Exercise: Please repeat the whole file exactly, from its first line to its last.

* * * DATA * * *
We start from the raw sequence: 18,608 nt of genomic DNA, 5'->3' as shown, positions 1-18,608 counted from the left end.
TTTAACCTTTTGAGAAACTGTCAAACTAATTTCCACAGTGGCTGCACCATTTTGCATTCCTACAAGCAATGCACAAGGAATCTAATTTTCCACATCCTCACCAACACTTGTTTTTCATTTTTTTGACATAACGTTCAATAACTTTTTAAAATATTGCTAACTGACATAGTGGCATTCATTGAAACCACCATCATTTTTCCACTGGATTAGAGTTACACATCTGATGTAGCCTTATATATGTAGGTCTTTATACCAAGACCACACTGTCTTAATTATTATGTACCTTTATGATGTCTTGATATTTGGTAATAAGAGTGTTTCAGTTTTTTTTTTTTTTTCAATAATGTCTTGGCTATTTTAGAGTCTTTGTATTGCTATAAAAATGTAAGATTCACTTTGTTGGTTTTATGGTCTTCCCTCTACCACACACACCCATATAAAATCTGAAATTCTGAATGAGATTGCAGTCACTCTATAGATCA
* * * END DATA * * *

We start from the raw sequence: 18,608 nt of genomic DNA, 5'->3' as shown, positions 1-18,608 counted from the left end.
TTTAACCTTTTGAGAAACTGTCAAACTAATTTCCACAGTGGCTGCACCATTTTGCATTCCTACAAGCAATGCACAAGGAATCTAATTTTCCACATCCTCACCAACACTTGTTTTTCATTTTTTTGACATAACGTTCAATAACTTTTTAAAATATTGCTAACTGACATAGTGGCATTCATTGAAACCACCATCATTTTTCCACTGGATTAGAGTTACACATCTGATGTAGCCTTATATATGTAGGTCTTTATACCAAGACCACACTGTCTTAATTATTATGTACCTTTATGATGTCTTGATATTTGGTAATAAGAGTGTTTCAGTTTTTTTTTTTTTTTCAATAATGTCTTGGCTATTTTAGAGTCTTTGTATTGCTATAAAAATGTAAGATTCACTTTGTTGGTTTTATGGTCTTCCCTCTACCACACACACCCATATAAAATCTGAAATTCTGAATGAGATTGCAGTCACTCTATAGATCA